2010 NHL Free Agency: Predators sign D Aaron Johnson to two-way deal

aaronjohnsonhug.jpgThe Nashville Predators made a depth signing today, signing 27-year-old defenseman Aaron Johnson to a one-year deal. The team reports that it is a two-way contract worth $550K at the NHL level and $105K when he plays in the AHL.

Johnson, 27 (4/30/83), split the 2009-10 season between Calgary (22 games) and Edmonton (19 games), posting a career high in goals (4) while tying a personal best in points (10). The 6-1, 208-pounder also a averaged career high 15:39 of ice time a season ago. In an NHL career that started in 2003-04 the Port Hawkesbury, N.S., native has racked up 46 points (14g-32a) and 191 penalty minutes in 225 games with the Flames, Oilers, Chicago, N.Y. Islanders and Columbus.

According to the scouting reports by The Hockey News, Johnson is noted for being better in the offensive end than his own zone. He’s a fairly large player (listed at 6’1″, 211 lbs.) and saw a big jump in minutes when he switched from the Flames (about 12 minutes per game) to the Oilers (a little bit more than 19 minutes per game).

From the looks of things, Johnson might have a chance to be a seventh defenseman (or useful minor leaguer) for the Predators. The team might not hit high marks for flashy play, but they gave the Chicago Blackhawks genuine headaches in the first round of the playoffs and always seem to scrap their way to relevance.

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    Kings GM says Mike Richards went into ‘a destructive spiral’

    Mike Richards

    The Los Angeles Kings may owe Mike Richards money until 2031 (seriously), but in settling his grievance, the team and player more or less get to turn the page.

    Not before Kings GM Dean Lombardi shares his sometimes startling perspective, though.

    Lombardi has a tendency to be candid, especially in the press release-heavy world of sports management. Even by his standards, his account of Richards’ “destructive sprial” is a staggering read from the Los Angeles Times’ Lisa Dillman.

    “Without a doubt, the realization of what happened to Mike Richards is the most traumatic episode of my career,” Lombardi said in a written summation he provided to the Los Angeles Times. “At times, I think that I will never recover from it. It is difficult to trust anyone right now – and you begin to question whether you can trust your own judgment. The only thing I can think of that would be worse would be suspecting your wife of cheating on you for five years and then finding out in fact it was true.”

    Lombardi provides plenty of eyebrow-raising statements to Dillman, including:

    • He believed he “found his own Derek Jeter” in Richards, a player who “at one time symbolized everything that was special about the sport.”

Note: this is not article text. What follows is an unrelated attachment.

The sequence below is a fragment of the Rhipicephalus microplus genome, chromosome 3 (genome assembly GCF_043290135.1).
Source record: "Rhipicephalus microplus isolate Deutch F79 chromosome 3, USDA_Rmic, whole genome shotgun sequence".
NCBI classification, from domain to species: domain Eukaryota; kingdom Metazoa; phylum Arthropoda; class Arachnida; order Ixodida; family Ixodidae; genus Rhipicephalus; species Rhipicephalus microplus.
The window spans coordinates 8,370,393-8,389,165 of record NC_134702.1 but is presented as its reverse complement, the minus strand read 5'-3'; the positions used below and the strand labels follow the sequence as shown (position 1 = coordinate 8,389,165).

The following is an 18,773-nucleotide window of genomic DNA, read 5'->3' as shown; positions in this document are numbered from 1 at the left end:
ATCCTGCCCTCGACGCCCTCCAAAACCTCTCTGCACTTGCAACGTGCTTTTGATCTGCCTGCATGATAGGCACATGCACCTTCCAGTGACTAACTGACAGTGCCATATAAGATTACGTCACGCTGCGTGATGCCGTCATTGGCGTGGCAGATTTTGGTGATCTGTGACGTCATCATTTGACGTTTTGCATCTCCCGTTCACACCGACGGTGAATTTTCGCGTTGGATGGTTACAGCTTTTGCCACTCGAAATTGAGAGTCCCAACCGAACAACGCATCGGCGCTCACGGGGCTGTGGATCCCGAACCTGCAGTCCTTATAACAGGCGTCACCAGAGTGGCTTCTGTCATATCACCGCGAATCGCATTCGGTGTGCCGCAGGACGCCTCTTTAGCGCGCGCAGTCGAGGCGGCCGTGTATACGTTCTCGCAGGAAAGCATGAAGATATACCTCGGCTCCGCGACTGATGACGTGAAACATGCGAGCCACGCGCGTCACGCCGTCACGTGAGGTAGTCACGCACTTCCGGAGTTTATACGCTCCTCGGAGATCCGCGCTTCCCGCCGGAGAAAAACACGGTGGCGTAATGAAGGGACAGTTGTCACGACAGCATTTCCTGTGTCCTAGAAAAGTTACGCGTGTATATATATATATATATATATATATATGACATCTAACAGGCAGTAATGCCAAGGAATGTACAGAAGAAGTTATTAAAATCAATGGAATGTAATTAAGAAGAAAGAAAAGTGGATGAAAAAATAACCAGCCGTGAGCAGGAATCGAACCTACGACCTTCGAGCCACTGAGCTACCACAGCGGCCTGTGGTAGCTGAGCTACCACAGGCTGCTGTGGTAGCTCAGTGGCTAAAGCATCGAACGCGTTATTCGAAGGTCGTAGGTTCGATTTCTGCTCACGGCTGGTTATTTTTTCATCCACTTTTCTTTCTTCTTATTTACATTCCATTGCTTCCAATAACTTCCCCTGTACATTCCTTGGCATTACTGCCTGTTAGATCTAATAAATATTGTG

• Lombardi remarked that “his production dropped 50 percent and the certain ‘it’ factor he had was vaporizing in front of me daily.”
    • The Kings GM believes that he was “played” by Richards.

    … Yeah.

    Again, it’s a powerful read that you should soak in yourself, even if you’re unhappy with the way the Kings handled the situation.

    Maybe the most pressing of many lingering questions is: will we get to hear Richards’ side of the story?

    Coyotes exploit another lousy outing from Quick

    Jonathan Quick

    Despite owning two Stanley Cup rings, there are a healthy number of people who aren’t wild about Jonathan Quick.

    Those people might feel validated through the Los Angeles Kings’ first two games, as he followed a rough loss to the San Jose Sharks with a true stinker against the Arizona Coyotes on Friday.

    Sometimes a goalie has a bad night stats-wise, yet his team is as much to blame as anything else. You can probably pin this one on Quick, who allowed four goals on just 14 shots through the first two periods.

    Things died down in the final frame, but let’s face it; slowing things down is absolutely the Coyotes’ design with a 4-1 lead (which ultimately resulted in a 4-1 win).


    A soft 1-0 goal turned out to be a sign of things to come:

    Many expected the Kings to roar into this second game after laying an egg in their opener. Instead, the Coyotes exploited Quick’s struggles for a confidence-booster, which included key prospect Max Domi scoring a goal and an assist.

    It’s worth mentioning that Mike Smith looked downright fantastic at times, only drawing more attention to Quick’s struggles.


    After a troubled summer and a failed 2014-15 season, Los Angeles was likely eager to start things off the right way.

    Instead, they instead will likely focus on the fact that they merely dropped two (ugly) games.